Because of the way high blood sugar ravages nerves and blood vessels, people with diabetes are more susceptible to serious infections. Weakened immune systems (also caused by merciless high blood sugar) are less able to fight infections when they start. People with diabetes are at higher risk for gangrene, and diabetes is the leading cause of limb amputations in the United States.
And it looks like things are getting worse. The number of people with diabetes hospitalized for infections rose by 52 percent between 2010 and 2015, or from a rate of about 16 in 1,000 to 24 in 1,000, according to a new report from the US Centers for Disease Control and Prevention (CDC). For those without diabetes, the rate of increase was only 17 percent. Overall, that’s an increase of 34.5 percent for infection-related hospitalizations in the US.
The study, led by Dr. Jessica Harding of the CDC, used national hospitalization data from 46 states. “People with diabetes are more susceptible to in-hospital infections as compared with people without diabetes, and this risk is increasing,” Dr. Harding said.
The data showed that the most common type of infections were respiratory tract and skin infections, but rates of these infections was about seven times higher for people with diabetes. The overall increase in infection rate was driven mainly by rising rates of developing sepsis while in the hospital, urinary tract infections, and a skin and connective tissues infections, such as diabetic foot ulcers.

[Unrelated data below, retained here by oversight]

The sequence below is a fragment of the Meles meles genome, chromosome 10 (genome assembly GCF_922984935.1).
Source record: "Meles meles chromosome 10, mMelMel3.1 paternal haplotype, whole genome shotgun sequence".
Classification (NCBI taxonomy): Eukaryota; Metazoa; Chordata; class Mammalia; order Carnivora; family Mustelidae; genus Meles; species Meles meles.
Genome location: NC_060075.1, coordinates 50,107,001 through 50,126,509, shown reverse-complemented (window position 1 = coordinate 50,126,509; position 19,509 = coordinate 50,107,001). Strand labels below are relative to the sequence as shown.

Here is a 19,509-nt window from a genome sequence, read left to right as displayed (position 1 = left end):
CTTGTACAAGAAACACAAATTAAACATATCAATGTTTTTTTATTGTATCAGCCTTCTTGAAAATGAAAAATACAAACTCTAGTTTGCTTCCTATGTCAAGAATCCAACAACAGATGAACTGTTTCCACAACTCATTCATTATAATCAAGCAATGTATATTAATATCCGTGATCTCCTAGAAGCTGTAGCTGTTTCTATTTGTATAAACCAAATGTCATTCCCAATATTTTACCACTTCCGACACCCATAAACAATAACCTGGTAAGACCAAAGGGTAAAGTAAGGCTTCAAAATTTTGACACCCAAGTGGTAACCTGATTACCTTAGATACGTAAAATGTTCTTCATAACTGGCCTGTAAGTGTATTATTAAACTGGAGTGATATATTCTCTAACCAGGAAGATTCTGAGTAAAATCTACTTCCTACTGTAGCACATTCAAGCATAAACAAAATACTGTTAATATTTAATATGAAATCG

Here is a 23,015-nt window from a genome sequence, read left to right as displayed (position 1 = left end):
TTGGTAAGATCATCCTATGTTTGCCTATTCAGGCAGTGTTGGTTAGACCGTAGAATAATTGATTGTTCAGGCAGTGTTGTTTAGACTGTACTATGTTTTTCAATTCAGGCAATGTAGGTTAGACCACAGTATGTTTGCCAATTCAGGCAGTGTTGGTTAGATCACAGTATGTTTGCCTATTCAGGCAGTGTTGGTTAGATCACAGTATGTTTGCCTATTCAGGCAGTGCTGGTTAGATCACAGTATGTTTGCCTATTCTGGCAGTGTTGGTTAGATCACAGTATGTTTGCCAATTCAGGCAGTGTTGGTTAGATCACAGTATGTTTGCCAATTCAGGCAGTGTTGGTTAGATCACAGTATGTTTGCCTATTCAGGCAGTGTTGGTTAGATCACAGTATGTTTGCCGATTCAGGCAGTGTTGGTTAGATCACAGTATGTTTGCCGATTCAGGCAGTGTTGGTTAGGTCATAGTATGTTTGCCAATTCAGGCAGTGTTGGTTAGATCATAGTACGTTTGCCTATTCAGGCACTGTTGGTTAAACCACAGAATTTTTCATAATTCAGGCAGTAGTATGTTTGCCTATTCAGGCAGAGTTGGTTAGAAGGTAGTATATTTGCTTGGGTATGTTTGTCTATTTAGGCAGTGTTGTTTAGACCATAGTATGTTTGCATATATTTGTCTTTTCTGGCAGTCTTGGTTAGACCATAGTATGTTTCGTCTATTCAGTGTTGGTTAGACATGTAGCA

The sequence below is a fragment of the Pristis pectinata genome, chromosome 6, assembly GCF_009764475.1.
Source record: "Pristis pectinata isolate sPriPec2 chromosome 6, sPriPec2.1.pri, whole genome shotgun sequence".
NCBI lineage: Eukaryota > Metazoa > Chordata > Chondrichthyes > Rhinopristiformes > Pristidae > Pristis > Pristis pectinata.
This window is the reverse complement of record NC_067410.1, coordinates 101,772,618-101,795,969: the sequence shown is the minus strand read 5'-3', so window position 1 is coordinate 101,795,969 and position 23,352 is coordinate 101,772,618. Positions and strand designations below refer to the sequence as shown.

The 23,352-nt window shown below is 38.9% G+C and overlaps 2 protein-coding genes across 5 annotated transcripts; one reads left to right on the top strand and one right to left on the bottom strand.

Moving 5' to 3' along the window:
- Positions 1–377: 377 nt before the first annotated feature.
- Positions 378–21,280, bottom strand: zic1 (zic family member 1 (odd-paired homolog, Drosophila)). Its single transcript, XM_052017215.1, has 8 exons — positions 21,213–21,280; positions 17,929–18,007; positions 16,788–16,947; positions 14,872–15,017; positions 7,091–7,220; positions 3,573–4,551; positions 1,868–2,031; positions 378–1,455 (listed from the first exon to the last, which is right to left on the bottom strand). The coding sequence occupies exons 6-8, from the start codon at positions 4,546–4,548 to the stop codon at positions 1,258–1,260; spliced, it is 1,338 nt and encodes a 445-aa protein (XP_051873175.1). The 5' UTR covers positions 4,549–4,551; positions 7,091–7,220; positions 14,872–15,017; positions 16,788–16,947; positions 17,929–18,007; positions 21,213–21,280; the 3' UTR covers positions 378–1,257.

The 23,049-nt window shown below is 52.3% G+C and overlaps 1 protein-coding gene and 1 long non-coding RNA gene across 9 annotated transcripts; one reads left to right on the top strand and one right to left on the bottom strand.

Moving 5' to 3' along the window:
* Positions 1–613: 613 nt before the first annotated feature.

Dr. Harding hopes that the research will help reduce the number of hospitalizations. “By identifying and addressing the factors that put people at risk of infection-related hospitalizations, we can work to improve the overall care delivered in our healthcare system,” she said.
The findings of the study were presented on October 2, 2018 at the European Association for the Study of Diabetes in Berlin. The research is considered preliminary until published in peer-reviewed journal.
The high blood sugar associated with diabetes can compromise blood flow, restricting oxygen to wounded tissue. This makes even tiny cuts and scratches more susceptible to infection. People with diabetes are encouraged to be vigilant about checking their body, especially their feet, for wounds on a daily basis.
Katie Taylor started writing in 5th grade and hasn't stopped since. Her favorite place to pen a phrase is in front of her fireplace with a cup of tea, but she's been known to write in parking lots on the backs of old receipts if necessary. She and her husband live cozily in the Pacific Northwest enjoying rainy days and Netflix.